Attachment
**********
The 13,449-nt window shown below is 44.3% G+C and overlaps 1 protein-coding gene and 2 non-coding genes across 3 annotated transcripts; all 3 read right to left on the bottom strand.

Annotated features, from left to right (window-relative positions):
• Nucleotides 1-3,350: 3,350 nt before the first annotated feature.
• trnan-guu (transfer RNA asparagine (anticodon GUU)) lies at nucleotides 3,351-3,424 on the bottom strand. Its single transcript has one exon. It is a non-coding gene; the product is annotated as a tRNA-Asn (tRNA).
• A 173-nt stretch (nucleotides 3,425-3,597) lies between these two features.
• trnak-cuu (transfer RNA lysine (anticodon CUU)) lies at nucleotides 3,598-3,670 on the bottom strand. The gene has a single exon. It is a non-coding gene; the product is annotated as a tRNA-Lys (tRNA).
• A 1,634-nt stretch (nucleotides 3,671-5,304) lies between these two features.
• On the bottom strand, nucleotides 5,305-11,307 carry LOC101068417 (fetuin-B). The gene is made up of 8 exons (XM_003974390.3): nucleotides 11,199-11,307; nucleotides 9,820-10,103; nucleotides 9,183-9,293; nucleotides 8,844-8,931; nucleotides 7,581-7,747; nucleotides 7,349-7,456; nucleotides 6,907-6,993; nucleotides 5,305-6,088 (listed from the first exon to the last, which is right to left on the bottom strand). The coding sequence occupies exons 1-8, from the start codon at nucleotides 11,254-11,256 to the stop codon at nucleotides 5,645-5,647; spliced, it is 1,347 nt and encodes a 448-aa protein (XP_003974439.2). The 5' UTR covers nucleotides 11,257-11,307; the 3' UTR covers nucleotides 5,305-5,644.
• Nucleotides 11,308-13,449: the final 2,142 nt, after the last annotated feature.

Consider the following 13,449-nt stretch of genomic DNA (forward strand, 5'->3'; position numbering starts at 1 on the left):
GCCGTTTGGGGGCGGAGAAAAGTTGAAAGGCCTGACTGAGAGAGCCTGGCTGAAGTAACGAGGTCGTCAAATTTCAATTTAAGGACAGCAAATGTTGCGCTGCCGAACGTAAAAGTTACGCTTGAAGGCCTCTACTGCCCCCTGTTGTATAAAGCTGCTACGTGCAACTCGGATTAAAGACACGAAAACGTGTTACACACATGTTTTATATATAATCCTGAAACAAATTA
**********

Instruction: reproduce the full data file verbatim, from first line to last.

The 13,449-nt window shown below is 44.3% G+C and overlaps 1 protein-coding gene and 2 non-coding genes across 3 annotated transcripts; all 3 read right to left on the bottom strand.

Annotated features, from left to right (window-relative positions):
• Nucleotides 1-3,350: 3,350 nt before the first annotated feature.
• trnan-guu (transfer RNA asparagine (anticodon GUU)) lies at nucleotides 3,351-3,424 on the bottom strand. Its single transcript has one exon. It is a non-coding gene; the product is annotated as a tRNA-Asn (tRNA).
• A 173-nt stretch (nucleotides 3,425-3,597) lies between these two features.
• trnak-cuu (transfer RNA lysine (anticodon CUU)) lies at nucleotides 3,598-3,670 on the bottom strand. The gene has a single exon. It is a non-coding gene; the product is annotated as a tRNA-Lys (tRNA).
• A 1,634-nt stretch (nucleotides 3,671-5,304) lies between these two features.
• On the bottom strand, nucleotides 5,305-11,307 carry LOC101068417 (fetuin-B). The gene is made up of 8 exons (XM_003974390.3): nucleotides 11,199-11,307; nucleotides 9,820-10,103; nucleotides 9,183-9,293; nucleotides 8,844-8,931; nucleotides 7,581-7,747; nucleotides 7,349-7,456; nucleotides 6,907-6,993; nucleotides 5,305-6,088 (listed from the first exon to the last, which is right to left on the bottom strand). The coding sequence occupies exons 1-8, from the start codon at nucleotides 11,254-11,256 to the stop codon at nucleotides 5,645-5,647; spliced, it is 1,347 nt and encodes a 448-aa protein (XP_003974439.2). The 5' UTR covers nucleotides 11,257-11,307; the 3' UTR covers nucleotides 5,305-5,644.
• Nucleotides 11,308-13,449: the final 2,142 nt, after the last annotated feature.

Consider the following 13,449-nt stretch of genomic DNA (forward strand, 5'->3'; position numbering starts at 1 on the left):
GCCGTTTGGGGGCGGAGAAAAGTTGAAAGGCCTGACTGAGAGAGCCTGGCTGAAGTAACGAGGTCGTCAAATTTCAATTTAAGGACAGCAAATGTTGCGCTGCCGAACGTAAAAGTTACGCTTGAAGGCCTCTACTGCCCCCTGTTGTATAAAGCTGCTACGTGCAACTCGGATTAAAGACACGAAAACGTGTTACACACATGTTTTATATATAATCCTGAAACAAATTA